From £15,920
Overall it lacks any significant driver involvement

Our Verdict

Renault Megane

The Renault Megane looks bland, and it's not that good to drive either

10 November 2010

What is it?

This is the coupé cabriolet version of the current incarnation of Renault's Mégane hatch. Specifically, it's the top-spec GT, in diesel form, with Renault's 158bhp, 280lb dCi engine under the bonnet.

It's not the first time we've driven a Mégane CC; the 1.4 TCE Dynamique variant has been subjected to a full Autocar road test, and we have driven the open-top GT dCi before, too, but this is our first opportunity to sample it on the UK's roads.

See pics of the Megane CC in action

What's it like?

All of our previous road test conclusions regarding the 1.4 TCE CC still stand: it's a pretty refined car overall with surprisingly little roof-up wind noise, and it has a half-decent ride on smoother roads. However, it's aesthetically challenged at the rear and the ride and dynamics suffer on bumpy and broken surfaces, and particularly so when the car is under even the slightest lateral load. It also suffers a disconcertingly soft brake pedal action, has huge, heavy doors, and overall it lacks any significant driver involvement.

That's not to say the GT diesel can't be an enjoyable drive, but it's not exactly an engaging one. The motor is smooth and torquey, if a little raucous and gravelly sounding, especially around town. It makes a pleasant enough motorway cruiser, though, at which times the Renault should return mpg figures in the high 30s to low 40s. This drops significantly around town, however, in no small part due to the extra weight of the folding roof.

In GT trim the Mégane comes with 18in alloys which, surprisingly, don't seem to harm the ride too adversely. What they do, however, is transmit a significant amount more road noise into the cabin.

And of course you can drive it with the roof down, which is the CC's USP. And that in itself is a function which the car performs well provided you're happy with the inevitable loss of boot and rear passenger space.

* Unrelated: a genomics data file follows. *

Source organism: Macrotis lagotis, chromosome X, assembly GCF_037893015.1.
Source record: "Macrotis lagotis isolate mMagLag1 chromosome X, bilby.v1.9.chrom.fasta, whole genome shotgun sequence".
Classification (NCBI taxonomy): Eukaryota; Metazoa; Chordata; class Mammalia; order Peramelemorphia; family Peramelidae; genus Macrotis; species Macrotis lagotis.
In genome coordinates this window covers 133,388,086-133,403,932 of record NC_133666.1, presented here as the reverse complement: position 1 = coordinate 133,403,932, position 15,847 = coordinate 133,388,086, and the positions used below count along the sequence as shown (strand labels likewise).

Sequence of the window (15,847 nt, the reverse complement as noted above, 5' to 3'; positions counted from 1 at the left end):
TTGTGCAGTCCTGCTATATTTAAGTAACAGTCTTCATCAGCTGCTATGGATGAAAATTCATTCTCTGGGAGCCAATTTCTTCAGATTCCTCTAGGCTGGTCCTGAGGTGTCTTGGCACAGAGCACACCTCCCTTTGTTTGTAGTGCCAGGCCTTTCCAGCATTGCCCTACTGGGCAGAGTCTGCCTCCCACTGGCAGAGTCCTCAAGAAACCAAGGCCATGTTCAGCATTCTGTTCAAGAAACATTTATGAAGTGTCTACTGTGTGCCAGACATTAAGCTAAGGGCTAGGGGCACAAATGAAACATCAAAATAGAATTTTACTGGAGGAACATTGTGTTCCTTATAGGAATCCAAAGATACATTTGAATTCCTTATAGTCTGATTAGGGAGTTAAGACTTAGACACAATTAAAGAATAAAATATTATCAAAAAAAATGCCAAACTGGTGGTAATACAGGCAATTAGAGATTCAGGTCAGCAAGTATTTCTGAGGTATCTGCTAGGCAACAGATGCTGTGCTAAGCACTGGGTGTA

Should I buy one?

If your sole goal is to be driving a French-built coupé cabriolet then the Mégane is admirably fit for purpose. In GT diesel guise, however, the Mégane CC isn't a cheap car and it’s hard to recommend over a VW Eos. The Renault's engine is a fine performer and there are nice touches to the GT's interior (although as a roofless coupé it could do with heated seats as standard, not a £305 option) but there are too many aesthetic and dynamic compromises to swallow before justifying the purchase price.

Renault Megane 2.0 dCi CC

Price: £28,870; Top speed:134mph; 0-62mph: 9.4sec; Kerb weight: 1625kg; Economy: 42.1mpg combined; CO2: 175g/km; Engine layout: 4 cyls, 1995cc; Power: 158bhp at 3750rpm: Torque: 280lb ft at 2000rpm; Gearbox: 6spd manual

Join the debate


18 November 2010

might I be the first to say,


18 November 2010

Far too expensive and much too heavy by about 300kgs. The perfect example of the problem of the Coupe Convertible.

18 November 2010

It's actually on a par with the competition in reality. However, if you can get a Laguna Coupe for £16k without haggling, then this does seem a pointless buy. Actually, a cabriolet version of the Laguna Coupe would do the trick...

18 November 2010

They've obviously put that great big, black undertray at the rear of the car to help disguise the bulk of the back end, but it looks terrible.

19 November 2010

Sounds rather underwhelming

20 November 2010

Well, it is a French car after all. What more can I say.


23 November 2010

It would be nice Autocar if you at least show a picture of the car you tested a 2.0dci is available in a GT only.

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